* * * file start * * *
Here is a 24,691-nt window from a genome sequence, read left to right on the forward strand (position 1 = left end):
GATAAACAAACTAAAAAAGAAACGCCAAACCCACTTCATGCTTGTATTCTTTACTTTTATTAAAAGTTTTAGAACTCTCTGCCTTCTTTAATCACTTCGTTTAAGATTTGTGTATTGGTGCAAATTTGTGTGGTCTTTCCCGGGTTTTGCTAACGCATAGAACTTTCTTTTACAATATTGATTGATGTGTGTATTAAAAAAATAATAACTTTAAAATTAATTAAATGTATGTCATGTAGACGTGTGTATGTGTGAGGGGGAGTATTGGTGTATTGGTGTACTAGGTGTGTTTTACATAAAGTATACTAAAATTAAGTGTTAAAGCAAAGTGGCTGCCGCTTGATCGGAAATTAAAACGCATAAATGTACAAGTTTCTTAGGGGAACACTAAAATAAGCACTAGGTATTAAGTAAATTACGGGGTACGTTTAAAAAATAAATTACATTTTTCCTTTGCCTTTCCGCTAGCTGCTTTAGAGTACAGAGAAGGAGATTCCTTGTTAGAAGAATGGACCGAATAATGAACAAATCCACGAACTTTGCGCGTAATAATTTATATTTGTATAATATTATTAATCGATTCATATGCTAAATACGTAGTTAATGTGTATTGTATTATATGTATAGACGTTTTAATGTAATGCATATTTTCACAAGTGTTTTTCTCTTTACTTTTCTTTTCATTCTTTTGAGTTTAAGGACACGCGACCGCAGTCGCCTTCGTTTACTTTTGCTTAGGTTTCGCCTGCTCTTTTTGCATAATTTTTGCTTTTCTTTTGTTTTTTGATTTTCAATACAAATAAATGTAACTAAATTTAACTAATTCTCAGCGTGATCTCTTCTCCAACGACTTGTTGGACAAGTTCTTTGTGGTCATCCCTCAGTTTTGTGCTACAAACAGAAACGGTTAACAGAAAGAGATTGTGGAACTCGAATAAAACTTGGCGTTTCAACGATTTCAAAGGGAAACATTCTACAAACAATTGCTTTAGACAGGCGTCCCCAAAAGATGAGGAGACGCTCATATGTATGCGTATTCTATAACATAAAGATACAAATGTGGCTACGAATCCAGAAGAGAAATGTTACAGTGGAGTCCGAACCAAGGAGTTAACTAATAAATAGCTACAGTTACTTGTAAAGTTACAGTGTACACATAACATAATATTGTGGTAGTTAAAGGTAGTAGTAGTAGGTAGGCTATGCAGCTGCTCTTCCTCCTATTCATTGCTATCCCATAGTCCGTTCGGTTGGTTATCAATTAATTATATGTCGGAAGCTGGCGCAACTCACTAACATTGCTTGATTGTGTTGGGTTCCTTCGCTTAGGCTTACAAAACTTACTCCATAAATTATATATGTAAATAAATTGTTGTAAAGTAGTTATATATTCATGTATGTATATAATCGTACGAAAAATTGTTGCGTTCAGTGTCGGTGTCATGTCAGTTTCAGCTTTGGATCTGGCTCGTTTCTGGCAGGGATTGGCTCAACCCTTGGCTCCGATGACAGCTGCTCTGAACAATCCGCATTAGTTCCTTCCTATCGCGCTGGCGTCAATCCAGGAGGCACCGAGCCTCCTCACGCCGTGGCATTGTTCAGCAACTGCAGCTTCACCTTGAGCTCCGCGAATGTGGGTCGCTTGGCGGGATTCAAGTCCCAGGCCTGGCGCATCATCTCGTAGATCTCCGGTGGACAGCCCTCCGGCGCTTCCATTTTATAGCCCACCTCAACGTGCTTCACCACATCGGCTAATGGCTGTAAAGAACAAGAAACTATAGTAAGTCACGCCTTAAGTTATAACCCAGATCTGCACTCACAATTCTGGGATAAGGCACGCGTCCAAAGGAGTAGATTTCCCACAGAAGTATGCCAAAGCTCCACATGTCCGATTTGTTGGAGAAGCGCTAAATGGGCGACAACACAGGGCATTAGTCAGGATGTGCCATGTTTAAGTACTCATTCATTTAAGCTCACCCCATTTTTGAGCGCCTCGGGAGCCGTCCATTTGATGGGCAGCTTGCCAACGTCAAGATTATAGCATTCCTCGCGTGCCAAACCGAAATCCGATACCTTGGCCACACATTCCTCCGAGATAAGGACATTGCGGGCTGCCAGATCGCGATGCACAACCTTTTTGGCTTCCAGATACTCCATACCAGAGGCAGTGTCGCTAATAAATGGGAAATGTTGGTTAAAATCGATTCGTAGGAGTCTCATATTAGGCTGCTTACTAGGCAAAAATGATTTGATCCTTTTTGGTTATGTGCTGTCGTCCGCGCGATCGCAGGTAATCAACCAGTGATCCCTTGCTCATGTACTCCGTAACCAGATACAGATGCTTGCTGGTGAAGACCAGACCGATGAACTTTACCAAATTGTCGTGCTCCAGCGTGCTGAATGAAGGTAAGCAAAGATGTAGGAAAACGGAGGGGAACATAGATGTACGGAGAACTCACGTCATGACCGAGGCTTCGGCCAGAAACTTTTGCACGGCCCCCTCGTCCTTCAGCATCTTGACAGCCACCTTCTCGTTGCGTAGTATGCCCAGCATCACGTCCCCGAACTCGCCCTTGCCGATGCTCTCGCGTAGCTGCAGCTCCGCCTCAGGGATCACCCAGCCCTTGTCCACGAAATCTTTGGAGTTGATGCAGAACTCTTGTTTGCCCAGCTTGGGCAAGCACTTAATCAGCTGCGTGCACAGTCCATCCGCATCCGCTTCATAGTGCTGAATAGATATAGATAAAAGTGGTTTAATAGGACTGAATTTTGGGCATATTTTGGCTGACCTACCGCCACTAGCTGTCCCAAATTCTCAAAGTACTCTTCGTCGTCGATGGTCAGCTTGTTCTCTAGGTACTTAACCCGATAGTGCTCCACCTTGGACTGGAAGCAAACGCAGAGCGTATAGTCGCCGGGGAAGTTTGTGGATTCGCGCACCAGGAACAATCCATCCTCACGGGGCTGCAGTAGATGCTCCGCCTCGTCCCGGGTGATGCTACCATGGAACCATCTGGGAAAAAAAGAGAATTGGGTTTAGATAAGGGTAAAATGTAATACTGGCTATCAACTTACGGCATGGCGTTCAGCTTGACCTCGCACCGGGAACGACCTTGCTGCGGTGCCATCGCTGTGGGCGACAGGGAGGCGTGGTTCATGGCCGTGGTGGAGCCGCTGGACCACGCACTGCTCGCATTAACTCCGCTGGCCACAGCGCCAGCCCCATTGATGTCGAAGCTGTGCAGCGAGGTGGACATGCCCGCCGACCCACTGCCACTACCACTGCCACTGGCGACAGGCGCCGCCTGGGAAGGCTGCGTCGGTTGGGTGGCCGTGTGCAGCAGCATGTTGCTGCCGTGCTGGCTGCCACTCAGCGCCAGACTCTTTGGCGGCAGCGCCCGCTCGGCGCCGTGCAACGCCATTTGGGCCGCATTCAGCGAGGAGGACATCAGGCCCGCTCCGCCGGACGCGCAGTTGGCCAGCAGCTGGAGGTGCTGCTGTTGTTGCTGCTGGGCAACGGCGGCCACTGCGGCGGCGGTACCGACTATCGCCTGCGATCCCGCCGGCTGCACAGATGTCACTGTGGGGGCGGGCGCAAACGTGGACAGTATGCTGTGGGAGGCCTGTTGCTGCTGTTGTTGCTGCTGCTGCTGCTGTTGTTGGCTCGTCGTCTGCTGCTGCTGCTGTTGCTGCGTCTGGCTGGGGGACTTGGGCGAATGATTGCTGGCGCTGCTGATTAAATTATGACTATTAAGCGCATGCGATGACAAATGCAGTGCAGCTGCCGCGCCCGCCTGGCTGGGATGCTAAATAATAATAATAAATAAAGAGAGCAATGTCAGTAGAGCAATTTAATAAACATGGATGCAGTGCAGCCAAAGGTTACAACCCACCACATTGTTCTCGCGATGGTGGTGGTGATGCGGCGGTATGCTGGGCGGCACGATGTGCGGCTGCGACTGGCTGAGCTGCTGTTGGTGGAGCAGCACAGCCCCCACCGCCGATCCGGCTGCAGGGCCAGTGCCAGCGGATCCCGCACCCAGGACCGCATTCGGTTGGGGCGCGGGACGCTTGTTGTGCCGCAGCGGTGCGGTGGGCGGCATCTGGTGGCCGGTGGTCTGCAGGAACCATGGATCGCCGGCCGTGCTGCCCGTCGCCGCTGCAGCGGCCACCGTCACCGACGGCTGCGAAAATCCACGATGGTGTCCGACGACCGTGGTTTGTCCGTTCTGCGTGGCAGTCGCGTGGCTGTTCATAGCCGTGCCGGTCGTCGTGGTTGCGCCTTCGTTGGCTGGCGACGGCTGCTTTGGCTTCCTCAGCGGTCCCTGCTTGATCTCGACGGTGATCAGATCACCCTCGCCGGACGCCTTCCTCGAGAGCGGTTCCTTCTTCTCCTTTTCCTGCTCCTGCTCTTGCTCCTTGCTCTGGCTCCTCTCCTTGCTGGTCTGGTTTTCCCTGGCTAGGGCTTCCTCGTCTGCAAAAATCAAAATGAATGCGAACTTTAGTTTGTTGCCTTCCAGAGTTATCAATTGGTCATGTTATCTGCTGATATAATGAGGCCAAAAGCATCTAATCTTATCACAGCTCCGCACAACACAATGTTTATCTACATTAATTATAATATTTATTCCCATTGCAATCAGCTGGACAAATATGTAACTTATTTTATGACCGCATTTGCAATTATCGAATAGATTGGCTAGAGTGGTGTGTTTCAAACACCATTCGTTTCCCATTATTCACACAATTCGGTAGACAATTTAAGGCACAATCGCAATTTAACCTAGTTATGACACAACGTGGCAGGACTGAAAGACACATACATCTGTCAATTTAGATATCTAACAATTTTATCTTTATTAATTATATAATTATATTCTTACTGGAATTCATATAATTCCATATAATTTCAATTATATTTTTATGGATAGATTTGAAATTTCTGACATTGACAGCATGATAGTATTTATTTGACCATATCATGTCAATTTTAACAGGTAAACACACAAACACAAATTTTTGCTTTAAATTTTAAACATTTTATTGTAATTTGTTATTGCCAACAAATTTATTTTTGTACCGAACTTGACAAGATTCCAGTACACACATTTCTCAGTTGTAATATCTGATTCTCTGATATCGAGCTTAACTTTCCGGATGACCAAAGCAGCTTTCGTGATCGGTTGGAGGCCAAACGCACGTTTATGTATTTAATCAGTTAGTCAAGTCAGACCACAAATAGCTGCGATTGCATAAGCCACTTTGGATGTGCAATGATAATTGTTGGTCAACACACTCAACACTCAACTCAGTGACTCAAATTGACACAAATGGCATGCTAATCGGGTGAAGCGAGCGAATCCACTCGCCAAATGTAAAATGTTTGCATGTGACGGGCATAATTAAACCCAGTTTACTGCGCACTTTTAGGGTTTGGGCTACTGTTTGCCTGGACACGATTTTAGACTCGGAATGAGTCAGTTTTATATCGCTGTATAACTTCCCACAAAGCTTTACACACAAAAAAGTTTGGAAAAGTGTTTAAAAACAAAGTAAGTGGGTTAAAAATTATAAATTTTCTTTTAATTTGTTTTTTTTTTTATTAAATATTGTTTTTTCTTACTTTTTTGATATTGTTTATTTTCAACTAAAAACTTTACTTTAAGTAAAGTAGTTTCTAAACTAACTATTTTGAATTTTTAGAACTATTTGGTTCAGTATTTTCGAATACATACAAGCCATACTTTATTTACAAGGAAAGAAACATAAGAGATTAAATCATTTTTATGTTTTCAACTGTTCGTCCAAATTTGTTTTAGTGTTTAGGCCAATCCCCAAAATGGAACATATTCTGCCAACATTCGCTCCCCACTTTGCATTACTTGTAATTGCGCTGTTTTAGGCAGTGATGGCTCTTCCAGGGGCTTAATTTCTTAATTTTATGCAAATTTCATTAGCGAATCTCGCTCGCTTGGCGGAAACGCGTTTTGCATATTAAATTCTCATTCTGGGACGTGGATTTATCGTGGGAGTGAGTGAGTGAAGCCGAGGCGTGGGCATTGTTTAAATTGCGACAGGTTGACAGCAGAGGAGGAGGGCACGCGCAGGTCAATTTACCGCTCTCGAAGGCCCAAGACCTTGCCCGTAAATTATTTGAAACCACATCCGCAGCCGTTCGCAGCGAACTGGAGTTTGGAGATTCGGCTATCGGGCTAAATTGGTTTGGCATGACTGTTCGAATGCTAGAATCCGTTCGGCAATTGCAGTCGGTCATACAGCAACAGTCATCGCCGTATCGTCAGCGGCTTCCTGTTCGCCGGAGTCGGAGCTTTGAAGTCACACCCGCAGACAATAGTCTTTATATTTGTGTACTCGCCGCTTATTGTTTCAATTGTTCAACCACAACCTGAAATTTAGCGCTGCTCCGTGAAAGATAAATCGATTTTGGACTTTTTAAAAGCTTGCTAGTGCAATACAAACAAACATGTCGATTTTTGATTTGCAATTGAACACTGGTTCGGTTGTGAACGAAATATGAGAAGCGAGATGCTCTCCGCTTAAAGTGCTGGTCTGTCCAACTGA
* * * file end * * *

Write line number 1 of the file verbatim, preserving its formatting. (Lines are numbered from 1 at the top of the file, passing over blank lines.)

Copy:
Here is a 24,691-nt window from a genome sequence, read left to right on the forward strand (position 1 = left end):